Tuesday, May 6, 2014

Stephen Sorrentino!

On a stage or screen near you!

 Throughout his career, comedian Stephen Sorrentino has brought audiences to hysterics with his quick-witted humor and spot-on mimicry. Often referred to as a comedic tour-de-force, Sorrentino is a true showman well known as a comedian, singer and impressionist, all rolled into one. Hailed by Variety for his
“hilarious, show stealing gusto,” Sorrentino has shared the stage with superstars such as Patti LaBelle, Dennis Miller, Dana Carvey and the legendary  Debbie Reynolds.As the son of a professional singer and saxophone player, this Long Island native always knew that he wanted to pursue a career in music and theatre, learning to play piano, sax, flute and guitar at a young age, and starting to do impressions at the age of 5. By the sixth grade, he was doing ​mock Tonight Shows, in which a friend would play Johnny Carson and the young Sorrentino would portray all the guest stars.

During high school and college, Sorrentino was involved in musical theatre and, began musical composition, eventually landing a publishing deal with Paramount, signing recording contracts and subsequent as a pop singer/songwriter. 

It was at Paramount that he realized that his cousin was “The Boss” himself: Bruce Springsteen. 
After a subsequent record release, Sorrentino formed a tribute act, eventually touring 25 countries and 43 states, performing for Disney, Dick Clark and Legends in Concert, and making him the # 1 Elton John impersonator in the world. While performing in Atlantic City, Sorrentino was cast in his first of thirteen film roles, as a Mafia boss/drag queen in the cult hit comedy, Homo Heights, which also starred literary and film icon, Quentin Crisp. Following the film, he studied at The Second City, with Martin de Maat, one of the most respected teachers of improvisational theatre. Since then, Sorrentino has starred in a number of award-winning independent films for Showtime, sitcoms for FOX and NBC and appearances on “America’s Most Wanted,” “7 Days” and “The Jimmy Kimmel Show.” After several appearances on “Hollywood Squares,” dozens of radio and TV talk shows and more than 50 TV commercials, Sorrentino decided it was time to create his own show, Voices in My Head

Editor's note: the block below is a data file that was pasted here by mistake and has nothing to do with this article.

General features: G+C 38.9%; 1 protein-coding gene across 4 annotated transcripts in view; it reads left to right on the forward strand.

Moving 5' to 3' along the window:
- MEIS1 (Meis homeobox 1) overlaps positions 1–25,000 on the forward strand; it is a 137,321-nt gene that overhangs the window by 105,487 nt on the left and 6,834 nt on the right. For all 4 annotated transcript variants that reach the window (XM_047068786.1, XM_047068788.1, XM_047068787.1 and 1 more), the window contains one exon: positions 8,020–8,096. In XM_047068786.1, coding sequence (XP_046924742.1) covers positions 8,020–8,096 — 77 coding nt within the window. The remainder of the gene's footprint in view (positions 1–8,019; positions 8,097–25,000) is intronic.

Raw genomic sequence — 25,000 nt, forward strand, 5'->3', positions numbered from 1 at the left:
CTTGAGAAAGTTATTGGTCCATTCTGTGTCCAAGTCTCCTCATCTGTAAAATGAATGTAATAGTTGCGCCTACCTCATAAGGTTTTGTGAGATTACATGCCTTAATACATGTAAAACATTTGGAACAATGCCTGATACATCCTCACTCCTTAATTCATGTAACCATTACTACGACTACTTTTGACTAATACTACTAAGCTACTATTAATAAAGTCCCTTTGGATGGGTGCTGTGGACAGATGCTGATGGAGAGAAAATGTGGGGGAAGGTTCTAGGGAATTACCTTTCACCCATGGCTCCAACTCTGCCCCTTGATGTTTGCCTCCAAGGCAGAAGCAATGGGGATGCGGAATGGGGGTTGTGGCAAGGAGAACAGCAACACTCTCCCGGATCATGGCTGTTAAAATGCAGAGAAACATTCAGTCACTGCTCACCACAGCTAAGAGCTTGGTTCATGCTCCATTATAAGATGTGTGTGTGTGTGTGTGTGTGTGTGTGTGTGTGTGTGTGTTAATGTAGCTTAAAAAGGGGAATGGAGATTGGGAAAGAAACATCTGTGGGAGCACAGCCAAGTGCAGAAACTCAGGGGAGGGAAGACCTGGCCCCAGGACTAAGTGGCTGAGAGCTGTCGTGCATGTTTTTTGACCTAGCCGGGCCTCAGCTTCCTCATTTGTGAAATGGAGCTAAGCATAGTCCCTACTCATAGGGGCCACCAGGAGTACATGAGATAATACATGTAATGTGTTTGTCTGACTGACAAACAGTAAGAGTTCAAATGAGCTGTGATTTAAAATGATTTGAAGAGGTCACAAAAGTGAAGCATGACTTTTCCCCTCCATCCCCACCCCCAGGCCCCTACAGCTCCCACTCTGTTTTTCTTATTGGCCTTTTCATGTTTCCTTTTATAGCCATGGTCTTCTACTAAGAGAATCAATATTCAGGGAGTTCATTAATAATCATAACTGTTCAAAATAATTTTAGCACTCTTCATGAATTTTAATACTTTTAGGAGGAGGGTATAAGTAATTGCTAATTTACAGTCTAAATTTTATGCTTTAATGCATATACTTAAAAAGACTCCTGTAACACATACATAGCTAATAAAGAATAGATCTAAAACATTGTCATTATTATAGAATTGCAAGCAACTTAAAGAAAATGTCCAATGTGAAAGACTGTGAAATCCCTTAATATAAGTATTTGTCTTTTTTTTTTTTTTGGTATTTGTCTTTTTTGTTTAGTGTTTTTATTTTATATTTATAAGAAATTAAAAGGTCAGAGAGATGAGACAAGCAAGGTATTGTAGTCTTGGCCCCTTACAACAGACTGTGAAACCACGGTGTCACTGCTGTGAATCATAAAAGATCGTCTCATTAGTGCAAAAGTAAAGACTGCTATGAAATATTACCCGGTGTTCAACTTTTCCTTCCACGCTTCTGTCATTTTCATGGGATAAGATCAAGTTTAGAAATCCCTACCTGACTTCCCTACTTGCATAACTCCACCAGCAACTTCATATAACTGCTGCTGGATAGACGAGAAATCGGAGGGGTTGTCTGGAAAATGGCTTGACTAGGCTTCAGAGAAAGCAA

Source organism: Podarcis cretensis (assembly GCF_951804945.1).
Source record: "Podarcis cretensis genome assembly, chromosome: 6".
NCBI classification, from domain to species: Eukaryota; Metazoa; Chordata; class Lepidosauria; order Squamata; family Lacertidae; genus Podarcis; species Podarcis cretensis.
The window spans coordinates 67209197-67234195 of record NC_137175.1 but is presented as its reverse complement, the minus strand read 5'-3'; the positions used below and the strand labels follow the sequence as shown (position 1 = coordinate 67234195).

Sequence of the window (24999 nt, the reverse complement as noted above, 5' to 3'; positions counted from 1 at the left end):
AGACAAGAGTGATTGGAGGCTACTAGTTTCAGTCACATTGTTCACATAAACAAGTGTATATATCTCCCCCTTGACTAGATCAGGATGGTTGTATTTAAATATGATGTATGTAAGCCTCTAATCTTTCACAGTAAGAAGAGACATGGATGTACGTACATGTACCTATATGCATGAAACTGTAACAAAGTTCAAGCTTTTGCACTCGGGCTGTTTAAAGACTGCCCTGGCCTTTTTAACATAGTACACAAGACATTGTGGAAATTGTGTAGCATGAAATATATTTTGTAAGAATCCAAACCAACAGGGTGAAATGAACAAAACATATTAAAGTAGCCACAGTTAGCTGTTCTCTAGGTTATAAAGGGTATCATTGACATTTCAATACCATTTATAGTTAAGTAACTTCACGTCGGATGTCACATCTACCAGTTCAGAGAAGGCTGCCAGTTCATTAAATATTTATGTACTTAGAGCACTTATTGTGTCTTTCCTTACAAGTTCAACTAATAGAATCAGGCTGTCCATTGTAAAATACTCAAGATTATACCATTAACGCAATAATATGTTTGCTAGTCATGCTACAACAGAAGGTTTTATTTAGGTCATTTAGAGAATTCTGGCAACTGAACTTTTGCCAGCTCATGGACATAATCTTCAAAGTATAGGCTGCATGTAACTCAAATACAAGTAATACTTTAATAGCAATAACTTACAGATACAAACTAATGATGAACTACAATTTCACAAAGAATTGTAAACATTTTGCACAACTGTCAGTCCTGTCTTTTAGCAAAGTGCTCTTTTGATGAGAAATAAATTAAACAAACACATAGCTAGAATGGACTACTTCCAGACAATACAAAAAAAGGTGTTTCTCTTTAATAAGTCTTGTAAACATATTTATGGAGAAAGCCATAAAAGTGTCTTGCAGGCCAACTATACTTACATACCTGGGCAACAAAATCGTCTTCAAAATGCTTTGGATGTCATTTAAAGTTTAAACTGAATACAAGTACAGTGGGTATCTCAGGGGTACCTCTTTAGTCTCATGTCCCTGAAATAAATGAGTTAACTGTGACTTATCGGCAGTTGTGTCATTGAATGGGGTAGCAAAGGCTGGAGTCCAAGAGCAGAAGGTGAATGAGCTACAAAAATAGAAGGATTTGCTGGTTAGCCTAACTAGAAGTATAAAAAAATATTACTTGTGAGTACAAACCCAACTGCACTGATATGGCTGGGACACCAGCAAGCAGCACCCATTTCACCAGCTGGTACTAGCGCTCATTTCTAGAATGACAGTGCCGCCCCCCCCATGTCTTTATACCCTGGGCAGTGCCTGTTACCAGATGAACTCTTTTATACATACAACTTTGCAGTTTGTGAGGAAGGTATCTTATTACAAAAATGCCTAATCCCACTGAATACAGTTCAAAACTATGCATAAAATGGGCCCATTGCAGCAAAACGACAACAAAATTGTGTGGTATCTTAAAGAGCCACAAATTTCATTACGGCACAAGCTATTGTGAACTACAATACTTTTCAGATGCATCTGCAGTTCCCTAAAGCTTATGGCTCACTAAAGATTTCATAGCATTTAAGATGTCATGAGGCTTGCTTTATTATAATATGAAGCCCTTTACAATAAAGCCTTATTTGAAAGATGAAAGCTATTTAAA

2011 Gateway Arts Scholarship winners Mama's Wranglers with Stephen Sorrentino

Voices features 14-cast members and has toured the United States,  enjoyed successful runs at the Riviera and Paris hotels in Las Vegas, as well as Atlantic City’s Tropicana, receiving rave reviews in every venue. Sorrentino has also appeared in the History Channel’s “Only In America,” with Larry The Cable Guy, and toured Europe to sold-out houses for 6 straight months.
In March 2012, Stephen Sorrentino opened a new version of Voices in My Head at the Tropicana in Atlantic City, for a three-month run.


Sorrentino has received the distinguished honor of being named “Male Impressionist of the Year” by the International Guild of Celebrity Impersonators and Tribute Acts (IGCITA), for three years in a row and won Best Actor in the 48-hour film competition for Milos Opus. Most Recently, Sorrentino wrapped production for his newest film, Resurrection-Wrath of Seduction, co-starring Holly Madison (Holly’s World, Girls Next Door), Frank Vincent (The Sopranos, Casino) and Louie Anderson, which is due out soon. 
In addition, he is in production with a reality show of his crazy life due this fall. (Source: Stephen Sorrentino's Website)

Stephen and I met years ago when we appeared in a showcase together in Las Vegas. 
We sat down a few days ago to discuss his past, present, future. Today, I
Tommy Tune
celebrate Stephen Sorrentino and his body of "worth"!

My first question comes from Tommy Tune.
How does Stephen begin his day? He begins his day, waking up, and saying, "Oh no...! 
How many things do I have to do because I've spread myself out too thin?" Then, he writes in his journal what he would like to see happen in the next week or so and then he starts his day. 
Why does Stephen Sorrentino perform?
There is nothing like it. The night before our interview, Stephen produced a show and he sat behind the board calling light cues. There is no "payoff" there". He felt happy because the cast is great, BUT there is nothing like hearing people laughing and clapping for him and moving people. 
It is the best medicine in the world.   

"No matter how you may feel, if you make people laugh or clap their hands, it's a magical thing to be able to move someone by not actually physically touching them." For Stephen, it is all magical and he is grateful that he has that ability. 
Stephen's favorite part of performing is in the variety of what he does.He realizes that at any given time, he may not have 100% of the ENTIRE audience totally happy. He is able to shift gears every five minutes so if there is one percent of the audience that didn't particularly favor what he is doing, for example, his impression of various artists performing a song from The Doors, like Jose Feliciano or Groucho Marx, by constantly shifting, he gets that not one hundred percent committed person. A Lady Gaga song may get other people. He loves the fact that he is able to "change channels" to reach each age group and type of person.